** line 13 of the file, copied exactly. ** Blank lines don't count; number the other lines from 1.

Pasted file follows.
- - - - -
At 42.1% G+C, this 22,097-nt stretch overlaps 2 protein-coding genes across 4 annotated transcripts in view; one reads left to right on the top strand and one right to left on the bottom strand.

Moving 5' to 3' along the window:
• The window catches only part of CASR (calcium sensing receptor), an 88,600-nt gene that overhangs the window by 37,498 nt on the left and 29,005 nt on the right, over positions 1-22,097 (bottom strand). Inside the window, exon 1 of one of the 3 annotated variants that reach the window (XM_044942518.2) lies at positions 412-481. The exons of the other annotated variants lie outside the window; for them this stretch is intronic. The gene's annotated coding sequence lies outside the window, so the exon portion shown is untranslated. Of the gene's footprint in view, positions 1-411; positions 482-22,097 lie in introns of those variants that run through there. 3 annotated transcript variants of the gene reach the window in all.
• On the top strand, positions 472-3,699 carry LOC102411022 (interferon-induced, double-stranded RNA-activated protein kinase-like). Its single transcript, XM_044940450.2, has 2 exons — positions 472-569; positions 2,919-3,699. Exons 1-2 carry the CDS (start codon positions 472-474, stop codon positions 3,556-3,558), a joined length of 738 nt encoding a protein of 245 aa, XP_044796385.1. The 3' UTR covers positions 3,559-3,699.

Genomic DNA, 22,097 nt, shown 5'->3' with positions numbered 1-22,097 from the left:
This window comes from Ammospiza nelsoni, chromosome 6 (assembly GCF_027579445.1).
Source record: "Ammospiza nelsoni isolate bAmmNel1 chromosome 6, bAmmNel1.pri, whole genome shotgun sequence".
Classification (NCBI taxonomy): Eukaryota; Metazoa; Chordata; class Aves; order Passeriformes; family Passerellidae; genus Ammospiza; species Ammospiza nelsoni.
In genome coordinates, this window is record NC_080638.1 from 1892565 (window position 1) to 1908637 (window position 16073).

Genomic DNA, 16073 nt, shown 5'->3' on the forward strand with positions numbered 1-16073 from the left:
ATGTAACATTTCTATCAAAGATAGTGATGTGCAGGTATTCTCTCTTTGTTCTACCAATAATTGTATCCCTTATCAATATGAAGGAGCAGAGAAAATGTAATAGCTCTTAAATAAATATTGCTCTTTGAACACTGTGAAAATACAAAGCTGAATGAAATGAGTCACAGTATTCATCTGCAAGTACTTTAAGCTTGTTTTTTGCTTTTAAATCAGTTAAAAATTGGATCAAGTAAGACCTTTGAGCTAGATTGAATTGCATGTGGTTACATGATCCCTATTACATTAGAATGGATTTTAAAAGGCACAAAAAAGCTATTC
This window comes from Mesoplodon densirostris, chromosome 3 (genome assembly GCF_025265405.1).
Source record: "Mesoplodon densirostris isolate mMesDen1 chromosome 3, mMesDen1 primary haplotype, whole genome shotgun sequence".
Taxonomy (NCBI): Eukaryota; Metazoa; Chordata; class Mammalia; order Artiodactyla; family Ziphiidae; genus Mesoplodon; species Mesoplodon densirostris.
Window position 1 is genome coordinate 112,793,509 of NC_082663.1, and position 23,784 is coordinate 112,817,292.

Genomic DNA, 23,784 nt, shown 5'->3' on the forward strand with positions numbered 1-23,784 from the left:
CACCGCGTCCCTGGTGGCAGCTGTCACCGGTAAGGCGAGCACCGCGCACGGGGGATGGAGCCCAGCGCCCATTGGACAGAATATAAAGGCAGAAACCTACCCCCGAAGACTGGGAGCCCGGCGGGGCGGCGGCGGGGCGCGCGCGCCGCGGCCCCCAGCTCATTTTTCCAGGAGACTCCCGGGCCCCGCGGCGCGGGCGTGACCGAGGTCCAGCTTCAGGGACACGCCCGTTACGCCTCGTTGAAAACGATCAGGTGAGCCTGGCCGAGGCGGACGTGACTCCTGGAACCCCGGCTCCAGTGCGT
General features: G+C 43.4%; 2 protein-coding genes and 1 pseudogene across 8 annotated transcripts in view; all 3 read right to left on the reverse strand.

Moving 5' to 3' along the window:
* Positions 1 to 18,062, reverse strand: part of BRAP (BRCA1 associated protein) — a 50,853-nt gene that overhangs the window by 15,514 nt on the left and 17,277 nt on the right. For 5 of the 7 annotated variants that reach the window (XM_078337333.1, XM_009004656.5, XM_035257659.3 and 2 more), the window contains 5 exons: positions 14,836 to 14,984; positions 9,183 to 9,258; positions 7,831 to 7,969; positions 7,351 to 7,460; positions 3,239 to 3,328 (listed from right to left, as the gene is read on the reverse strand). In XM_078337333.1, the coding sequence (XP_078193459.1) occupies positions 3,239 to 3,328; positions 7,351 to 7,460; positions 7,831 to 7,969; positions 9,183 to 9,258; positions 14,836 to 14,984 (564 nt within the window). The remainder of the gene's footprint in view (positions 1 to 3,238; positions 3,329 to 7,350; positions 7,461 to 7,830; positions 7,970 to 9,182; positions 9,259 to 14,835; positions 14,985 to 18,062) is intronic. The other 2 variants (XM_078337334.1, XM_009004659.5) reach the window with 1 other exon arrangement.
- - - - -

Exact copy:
Source record: "Mesoplodon densirostris isolate mMesDen1 chromosome 3, mMesDen1 primary haplotype, whole genome shotgun sequence".